612the case mapping is from a single Unicode character to more
376d9008 613than one Unicode character.
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JH
614
615=back
616
63de3cb2
JH
617Things to do with locales (Lithuanian, Turkish, Azeri) do B<not> work
618since Perl does not understand the concept of Unicode locales.
983ffd37 619
dc33ebcf
RGS
620See the Unicode Technical Report #21, Case Mappings, for more details.
621
983ffd37
JH
622=back
623
dc33ebcf 624=over 4
ac1256e8
JH
625
626=item *
627
393fec97
GS
628And finally, C<scalar reverse()> reverses by character rather than by byte.
629
630=back
631
376d9008 632=head2 User-Defined Character Properties
491fd90a
JH
633
634You can define your own character properties by defining subroutines
bac0b425
JP
635whose names begin with "In" or "Is". The subroutines can be defined in
636any package. The user-defined properties can be used in the regular
637expression C<\p> and C<\P> constructs; if you are using a user-defined
638property from a package other than the one you are in, you must specify
639its package in the C<\p> or C<\P> construct.
640
641 # assuming property IsForeign defined in Lang::
642 package main; # property package name required
643 if ($txt =~ /\p{Lang::IsForeign}+/) { ... }
644
645 package Lang; # property package name not required
646 if ($txt =~ /\p{IsForeign}+/) { ... }
647
648
649Note that the effect is compile-time and immutable once defined.
491fd90a 650
376d9008
JB
651The subroutines must return a specially-formatted string, with one
652or more newline-separated lines. Each line must be one of the following:
491fd90a
JH
653
654=over 4
655
656=item *
657
99a6b1f0 658Two hexadecimal numbers separated by horizontal whitespace (space or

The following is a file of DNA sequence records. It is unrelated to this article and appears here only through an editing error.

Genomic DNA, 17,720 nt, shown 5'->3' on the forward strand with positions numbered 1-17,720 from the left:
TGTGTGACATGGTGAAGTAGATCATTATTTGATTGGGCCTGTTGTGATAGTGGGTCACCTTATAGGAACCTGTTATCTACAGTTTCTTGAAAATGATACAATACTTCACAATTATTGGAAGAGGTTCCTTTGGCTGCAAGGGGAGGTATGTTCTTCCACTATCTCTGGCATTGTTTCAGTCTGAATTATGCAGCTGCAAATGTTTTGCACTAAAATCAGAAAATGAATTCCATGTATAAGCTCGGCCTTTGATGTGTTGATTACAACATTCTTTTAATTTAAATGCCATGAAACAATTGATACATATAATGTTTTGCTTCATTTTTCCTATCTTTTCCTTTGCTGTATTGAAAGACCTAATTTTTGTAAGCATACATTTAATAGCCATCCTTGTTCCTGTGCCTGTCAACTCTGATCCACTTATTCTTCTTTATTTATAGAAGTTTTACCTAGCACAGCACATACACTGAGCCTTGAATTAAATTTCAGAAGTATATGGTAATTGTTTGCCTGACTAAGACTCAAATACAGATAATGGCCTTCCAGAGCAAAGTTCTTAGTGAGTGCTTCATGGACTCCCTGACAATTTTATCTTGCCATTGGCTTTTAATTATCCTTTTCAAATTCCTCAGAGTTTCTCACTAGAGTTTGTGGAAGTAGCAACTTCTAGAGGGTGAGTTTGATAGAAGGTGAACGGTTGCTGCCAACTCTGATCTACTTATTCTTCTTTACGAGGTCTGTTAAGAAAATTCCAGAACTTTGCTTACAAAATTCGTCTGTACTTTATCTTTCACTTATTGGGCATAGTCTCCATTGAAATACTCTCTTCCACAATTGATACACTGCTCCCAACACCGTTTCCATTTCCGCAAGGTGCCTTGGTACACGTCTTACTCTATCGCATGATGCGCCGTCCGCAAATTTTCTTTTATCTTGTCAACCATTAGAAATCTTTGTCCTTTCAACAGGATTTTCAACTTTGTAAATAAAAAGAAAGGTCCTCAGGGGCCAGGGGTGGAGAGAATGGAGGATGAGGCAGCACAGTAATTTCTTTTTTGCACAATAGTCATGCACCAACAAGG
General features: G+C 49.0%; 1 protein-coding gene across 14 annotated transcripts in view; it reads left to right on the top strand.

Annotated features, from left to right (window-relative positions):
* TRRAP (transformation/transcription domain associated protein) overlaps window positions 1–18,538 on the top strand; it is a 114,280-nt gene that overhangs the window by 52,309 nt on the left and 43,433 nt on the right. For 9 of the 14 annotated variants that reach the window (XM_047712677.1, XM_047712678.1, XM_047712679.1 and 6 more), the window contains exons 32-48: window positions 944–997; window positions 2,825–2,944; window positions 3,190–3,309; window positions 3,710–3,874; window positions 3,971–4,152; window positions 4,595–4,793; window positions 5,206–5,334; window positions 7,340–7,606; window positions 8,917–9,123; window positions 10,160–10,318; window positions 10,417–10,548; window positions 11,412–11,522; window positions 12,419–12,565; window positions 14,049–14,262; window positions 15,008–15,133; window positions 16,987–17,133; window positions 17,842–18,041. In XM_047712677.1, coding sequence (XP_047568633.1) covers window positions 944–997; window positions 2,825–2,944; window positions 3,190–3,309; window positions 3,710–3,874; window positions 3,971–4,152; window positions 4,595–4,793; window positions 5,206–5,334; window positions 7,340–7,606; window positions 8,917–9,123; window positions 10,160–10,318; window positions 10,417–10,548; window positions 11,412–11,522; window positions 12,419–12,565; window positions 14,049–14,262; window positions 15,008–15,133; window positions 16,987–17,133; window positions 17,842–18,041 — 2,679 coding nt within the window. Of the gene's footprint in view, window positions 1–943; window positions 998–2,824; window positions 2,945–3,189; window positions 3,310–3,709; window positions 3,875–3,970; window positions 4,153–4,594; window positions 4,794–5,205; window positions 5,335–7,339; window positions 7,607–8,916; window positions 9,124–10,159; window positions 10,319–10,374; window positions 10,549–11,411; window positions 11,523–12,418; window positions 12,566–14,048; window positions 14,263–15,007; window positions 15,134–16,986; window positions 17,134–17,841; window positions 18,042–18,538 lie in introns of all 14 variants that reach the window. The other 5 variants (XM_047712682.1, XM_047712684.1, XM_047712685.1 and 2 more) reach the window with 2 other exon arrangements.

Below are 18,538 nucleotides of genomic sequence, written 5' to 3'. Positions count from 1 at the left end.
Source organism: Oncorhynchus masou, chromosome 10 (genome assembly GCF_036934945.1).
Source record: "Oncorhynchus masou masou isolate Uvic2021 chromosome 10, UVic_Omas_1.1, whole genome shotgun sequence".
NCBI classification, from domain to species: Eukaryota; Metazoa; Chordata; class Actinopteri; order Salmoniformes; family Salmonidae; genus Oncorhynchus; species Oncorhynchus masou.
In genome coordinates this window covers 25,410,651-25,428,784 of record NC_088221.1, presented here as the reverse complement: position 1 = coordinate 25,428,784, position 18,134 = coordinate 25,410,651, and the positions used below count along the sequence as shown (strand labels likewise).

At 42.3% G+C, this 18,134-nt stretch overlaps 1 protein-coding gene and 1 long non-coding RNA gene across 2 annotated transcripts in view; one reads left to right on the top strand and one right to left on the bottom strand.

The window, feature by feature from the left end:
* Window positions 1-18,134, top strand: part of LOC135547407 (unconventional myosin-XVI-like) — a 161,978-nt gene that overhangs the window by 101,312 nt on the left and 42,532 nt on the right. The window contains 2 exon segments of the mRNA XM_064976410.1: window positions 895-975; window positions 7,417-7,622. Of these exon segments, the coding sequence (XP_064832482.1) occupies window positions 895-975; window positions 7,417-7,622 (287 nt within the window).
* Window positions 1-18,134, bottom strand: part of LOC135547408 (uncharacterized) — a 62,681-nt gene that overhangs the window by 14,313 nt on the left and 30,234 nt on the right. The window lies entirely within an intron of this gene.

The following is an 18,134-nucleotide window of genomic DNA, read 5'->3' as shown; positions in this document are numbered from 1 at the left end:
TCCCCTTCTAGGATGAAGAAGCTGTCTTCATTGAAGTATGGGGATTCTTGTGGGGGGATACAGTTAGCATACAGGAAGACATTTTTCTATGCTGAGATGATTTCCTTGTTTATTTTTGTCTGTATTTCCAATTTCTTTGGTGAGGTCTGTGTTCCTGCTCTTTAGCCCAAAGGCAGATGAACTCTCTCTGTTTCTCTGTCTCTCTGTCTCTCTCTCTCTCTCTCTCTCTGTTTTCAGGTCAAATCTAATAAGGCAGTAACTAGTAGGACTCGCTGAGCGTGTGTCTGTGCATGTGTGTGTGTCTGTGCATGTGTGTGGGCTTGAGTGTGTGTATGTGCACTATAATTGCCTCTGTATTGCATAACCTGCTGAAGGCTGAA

376d9008 659tabular characters) denoting a range of Unicode code points to include.
491fd90a
JH
660
661=item *
662
376d9008 663Something to include, prefixed by "+": a built-in character
bac0b425
JP
664property (prefixed by "utf8::") or a user-defined character property,
665to represent all the characters in that property; two hexadecimal code
666points for a range; or a single hexadecimal code point.
491fd90a
JH
667
668=item *
669
376d9008 670Something to exclude, prefixed by "-": an existing character
bac0b425
JP
671property (prefixed by "utf8::") or a user-defined character property,
672to represent all the characters in that property; two hexadecimal code
673points for a range; or a single hexadecimal code point.
491fd90a
JH
674
675=item *
676
376d9008 677Something to negate, prefixed "!": an existing character
bac0b425
JP
678property (prefixed by "utf8::") or a user-defined character property,
679to represent all the characters in that property; two hexadecimal code
680points for a range; or a single hexadecimal code point.
681
682=item *
683
684Something to intersect with, prefixed by "&": an existing character
685property (prefixed by "utf8::") or a user-defined character property,